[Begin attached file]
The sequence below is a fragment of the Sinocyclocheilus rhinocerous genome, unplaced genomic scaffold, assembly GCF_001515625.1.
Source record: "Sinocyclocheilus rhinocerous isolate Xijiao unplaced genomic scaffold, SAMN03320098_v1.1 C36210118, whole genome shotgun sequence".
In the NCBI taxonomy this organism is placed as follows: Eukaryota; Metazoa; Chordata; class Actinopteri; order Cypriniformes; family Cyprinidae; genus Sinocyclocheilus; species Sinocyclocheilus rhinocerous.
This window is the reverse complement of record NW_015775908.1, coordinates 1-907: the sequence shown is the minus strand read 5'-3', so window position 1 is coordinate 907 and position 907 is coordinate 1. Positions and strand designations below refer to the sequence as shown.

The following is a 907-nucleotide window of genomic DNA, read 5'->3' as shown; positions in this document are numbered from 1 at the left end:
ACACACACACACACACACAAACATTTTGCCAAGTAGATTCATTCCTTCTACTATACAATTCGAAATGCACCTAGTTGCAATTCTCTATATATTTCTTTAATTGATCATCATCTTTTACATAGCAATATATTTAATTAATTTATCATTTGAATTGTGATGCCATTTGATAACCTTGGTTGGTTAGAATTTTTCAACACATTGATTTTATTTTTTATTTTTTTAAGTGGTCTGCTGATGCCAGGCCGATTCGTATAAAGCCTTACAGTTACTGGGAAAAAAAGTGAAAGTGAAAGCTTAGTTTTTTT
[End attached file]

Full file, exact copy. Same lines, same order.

The sequence below is a fragment of the Sinocyclocheilus rhinocerous genome, unplaced genomic scaffold, assembly GCF_001515625.1.
Source record: "Sinocyclocheilus rhinocerous isolate Xijiao unplaced genomic scaffold, SAMN03320098_v1.1 C36210118, whole genome shotgun sequence".
In the NCBI taxonomy this organism is placed as follows: Eukaryota; Metazoa; Chordata; class Actinopteri; order Cypriniformes; family Cyprinidae; genus Sinocyclocheilus; species Sinocyclocheilus rhinocerous.
This window is the reverse complement of record NW_015775908.1, coordinates 1-907: the sequence shown is the minus strand read 5'-3', so window position 1 is coordinate 907 and position 907 is coordinate 1. Positions and strand designations below refer to the sequence as shown.

The following is a 907-nucleotide window of genomic DNA, read 5'->3' as shown; positions in this document are numbered from 1 at the left end:
ACACACACACACACACACAAACATTTTGCCAAGTAGATTCATTCCTTCTACTATACAATTCGAAATGCACCTAGTTGCAATTCTCTATATATTTCTTTAATTGATCATCATCTTTTACATAGCAATATATTTAATTAATTTATCATTTGAATTGTGATGCCATTTGATAACCTTGGTTGGTTAGAATTTTTCAACACATTGATTTTATTTTTTATTTTTTTAAGTGGTCTGCTGATGCCAGGCCGATTCGTATAAAGCCTTACAGTTACTGGGAAAAAAAGTGAAAGTGAAAGCTTAGTTTTTTT